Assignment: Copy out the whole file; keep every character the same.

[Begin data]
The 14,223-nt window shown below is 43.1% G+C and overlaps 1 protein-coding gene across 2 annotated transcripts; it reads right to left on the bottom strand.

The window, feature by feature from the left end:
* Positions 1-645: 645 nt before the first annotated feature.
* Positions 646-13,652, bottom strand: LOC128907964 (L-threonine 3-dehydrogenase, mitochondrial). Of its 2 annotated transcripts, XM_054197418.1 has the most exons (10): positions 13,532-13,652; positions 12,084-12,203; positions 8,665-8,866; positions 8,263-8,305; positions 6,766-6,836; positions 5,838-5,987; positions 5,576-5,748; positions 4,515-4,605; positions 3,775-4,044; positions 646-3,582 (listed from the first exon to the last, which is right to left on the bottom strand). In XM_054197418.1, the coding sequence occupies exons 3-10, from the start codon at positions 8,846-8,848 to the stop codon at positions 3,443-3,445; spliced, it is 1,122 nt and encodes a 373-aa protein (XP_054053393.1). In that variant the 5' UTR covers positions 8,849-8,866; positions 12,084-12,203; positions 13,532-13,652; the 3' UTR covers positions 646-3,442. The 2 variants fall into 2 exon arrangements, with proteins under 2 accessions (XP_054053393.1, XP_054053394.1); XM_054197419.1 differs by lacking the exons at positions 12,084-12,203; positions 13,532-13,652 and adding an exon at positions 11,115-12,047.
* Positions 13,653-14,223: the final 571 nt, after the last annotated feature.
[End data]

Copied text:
The 14,223-nt window shown below is 43.1% G+C and overlaps 1 protein-coding gene across 2 annotated transcripts; it reads right to left on the bottom strand.

The window, feature by feature from the left end:
* Positions 1-645: 645 nt before the first annotated feature.
* Positions 646-13,652, bottom strand: LOC128907964 (L-threonine 3-dehydrogenase, mitochondrial). Of its 2 annotated transcripts, XM_054197418.1 has the most exons (10): positions 13,532-13,652; positions 12,084-12,203; positions 8,665-8,866; positions 8,263-8,305; positions 6,766-6,836; positions 5,838-5,987; positions 5,576-5,748; positions 4,515-4,605; positions 3,775-4,044; positions 646-3,582 (listed from the first exon to the last, which is right to left on the bottom strand). In XM_054197418.1, the coding sequence occupies exons 3-10, from the start codon at positions 8,846-8,848 to the stop codon at positions 3,443-3,445; spliced, it is 1,122 nt and encodes a 373-aa protein (XP_054053393.1). In that variant the 5' UTR covers positions 8,849-8,866; positions 12,084-12,203; positions 13,532-13,652; the 3' UTR covers positions 646-3,442. The 2 variants fall into 2 exon arrangements, with proteins under 2 accessions (XP_054053393.1, XP_054053394.1); XM_054197419.1 differs by lacking the exons at positions 12,084-12,203; positions 13,532-13,652 and adding an exon at positions 11,115-12,047.
* Positions 13,653-14,223: the final 571 nt, after the last annotated feature.